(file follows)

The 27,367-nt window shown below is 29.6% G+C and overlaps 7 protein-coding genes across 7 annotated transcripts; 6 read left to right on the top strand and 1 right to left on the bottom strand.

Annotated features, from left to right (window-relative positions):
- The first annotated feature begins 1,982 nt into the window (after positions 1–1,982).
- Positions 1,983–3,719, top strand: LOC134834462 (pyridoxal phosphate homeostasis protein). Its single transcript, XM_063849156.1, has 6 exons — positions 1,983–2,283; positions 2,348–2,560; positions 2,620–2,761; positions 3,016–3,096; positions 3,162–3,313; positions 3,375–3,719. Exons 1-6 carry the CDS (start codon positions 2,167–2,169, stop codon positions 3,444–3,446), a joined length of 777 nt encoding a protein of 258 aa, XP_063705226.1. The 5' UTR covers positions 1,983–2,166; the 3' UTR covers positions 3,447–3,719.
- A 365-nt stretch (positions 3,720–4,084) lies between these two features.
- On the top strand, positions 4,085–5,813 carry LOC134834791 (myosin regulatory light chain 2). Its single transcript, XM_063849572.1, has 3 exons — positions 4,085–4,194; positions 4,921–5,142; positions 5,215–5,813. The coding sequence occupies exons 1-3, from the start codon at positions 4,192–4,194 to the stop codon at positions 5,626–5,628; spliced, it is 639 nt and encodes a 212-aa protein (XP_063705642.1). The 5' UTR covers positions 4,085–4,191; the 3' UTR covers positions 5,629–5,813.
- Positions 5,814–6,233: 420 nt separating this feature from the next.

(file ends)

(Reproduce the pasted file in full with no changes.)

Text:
The 27,367-nt window shown below is 29.6% G+C and overlaps 7 protein-coding genes across 7 annotated transcripts; 6 read left to right on the top strand and 1 right to left on the bottom strand.

Annotated features, from left to right (window-relative positions):
- The first annotated feature begins 1,982 nt into the window (after positions 1–1,982).
- Positions 1,983–3,719, top strand: LOC134834462 (pyridoxal phosphate homeostasis protein). Its single transcript, XM_063849156.1, has 6 exons — positions 1,983–2,283; positions 2,348–2,560; positions 2,620–2,761; positions 3,016–3,096; positions 3,162–3,313; positions 3,375–3,719. Exons 1-6 carry the CDS (start codon positions 2,167–2,169, stop codon positions 3,444–3,446), a joined length of 777 nt encoding a protein of 258 aa, XP_063705226.1. The 5' UTR covers positions 1,983–2,166; the 3' UTR covers positions 3,447–3,719.
- A 365-nt stretch (positions 3,720–4,084) lies between these two features.
- On the top strand, positions 4,085–5,813 carry LOC134834791 (myosin regulatory light chain 2). Its single transcript, XM_063849572.1, has 3 exons — positions 4,085–4,194; positions 4,921–5,142; positions 5,215–5,813. The coding sequence occupies exons 1-3, from the start codon at positions 4,192–4,194 to the stop codon at positions 5,626–5,628; spliced, it is 639 nt and encodes a 212-aa protein (XP_063705642.1). The 5' UTR covers positions 4,085–4,191; the 3' UTR covers positions 5,629–5,813.
- Positions 5,814–6,233: 420 nt separating this feature from the next.